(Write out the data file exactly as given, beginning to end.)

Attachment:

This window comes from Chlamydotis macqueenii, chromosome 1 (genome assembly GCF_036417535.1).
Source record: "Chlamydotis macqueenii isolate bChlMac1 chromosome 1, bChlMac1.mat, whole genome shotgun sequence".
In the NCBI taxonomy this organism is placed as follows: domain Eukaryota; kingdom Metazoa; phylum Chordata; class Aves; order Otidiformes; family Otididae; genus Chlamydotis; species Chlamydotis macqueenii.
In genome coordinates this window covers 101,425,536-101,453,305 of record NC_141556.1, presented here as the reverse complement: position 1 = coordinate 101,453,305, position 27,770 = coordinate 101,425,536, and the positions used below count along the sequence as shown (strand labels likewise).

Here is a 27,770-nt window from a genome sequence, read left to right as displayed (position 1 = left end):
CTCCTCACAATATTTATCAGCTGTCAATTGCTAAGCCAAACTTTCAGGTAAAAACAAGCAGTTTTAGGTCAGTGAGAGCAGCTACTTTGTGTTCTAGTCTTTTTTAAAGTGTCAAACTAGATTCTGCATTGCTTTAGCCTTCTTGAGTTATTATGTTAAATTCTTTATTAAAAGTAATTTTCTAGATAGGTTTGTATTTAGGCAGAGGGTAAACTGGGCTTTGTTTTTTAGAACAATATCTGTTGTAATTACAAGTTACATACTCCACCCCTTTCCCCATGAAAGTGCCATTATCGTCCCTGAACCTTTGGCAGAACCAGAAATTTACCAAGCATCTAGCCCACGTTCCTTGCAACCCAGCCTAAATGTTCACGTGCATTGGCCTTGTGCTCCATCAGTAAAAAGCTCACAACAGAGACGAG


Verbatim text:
This window comes from Chlamydotis macqueenii, chromosome 1 (genome assembly GCF_036417535.1).
Source record: "Chlamydotis macqueenii isolate bChlMac1 chromosome 1, bChlMac1.mat, whole genome shotgun sequence".
In the NCBI taxonomy this organism is placed as follows: domain Eukaryota; kingdom Metazoa; phylum Chordata; class Aves; order Otidiformes; family Otididae; genus Chlamydotis; species Chlamydotis macqueenii.
In genome coordinates this window covers 101,425,536-101,453,305 of record NC_141556.1, presented here as the reverse complement: position 1 = coordinate 101,453,305, position 27,770 = coordinate 101,425,536, and the positions used below count along the sequence as shown (strand labels likewise).

Here is a 27,770-nt window from a genome sequence, read left to right as displayed (position 1 = left end):
CTCCTCACAATATTTATCAGCTGTCAATTGCTAAGCCAAACTTTCAGGTAAAAACAAGCAGTTTTAGGTCAGTGAGAGCAGCTACTTTGTGTTCTAGTCTTTTTTAAAGTGTCAAACTAGATTCTGCATTGCTTTAGCCTTCTTGAGTTATTATGTTAAATTCTTTATTAAAAGTAATTTTCTAGATAGGTTTGTATTTAGGCAGAGGGTAAACTGGGCTTTGTTTTTTAGAACAATATCTGTTGTAATTACAAGTTACATACTCCACCCCTTTCCCCATGAAAGTGCCATTATCGTCCCTGAACCTTTGGCAGAACCAGAAATTTACCAAGCATCTAGCCCACGTTCCTTGCAACCCAGCCTAAATGTTCACGTGCATTGGCCTTGTGCTCCATCAGTAAAAAGCTCACAACAGAGACGAG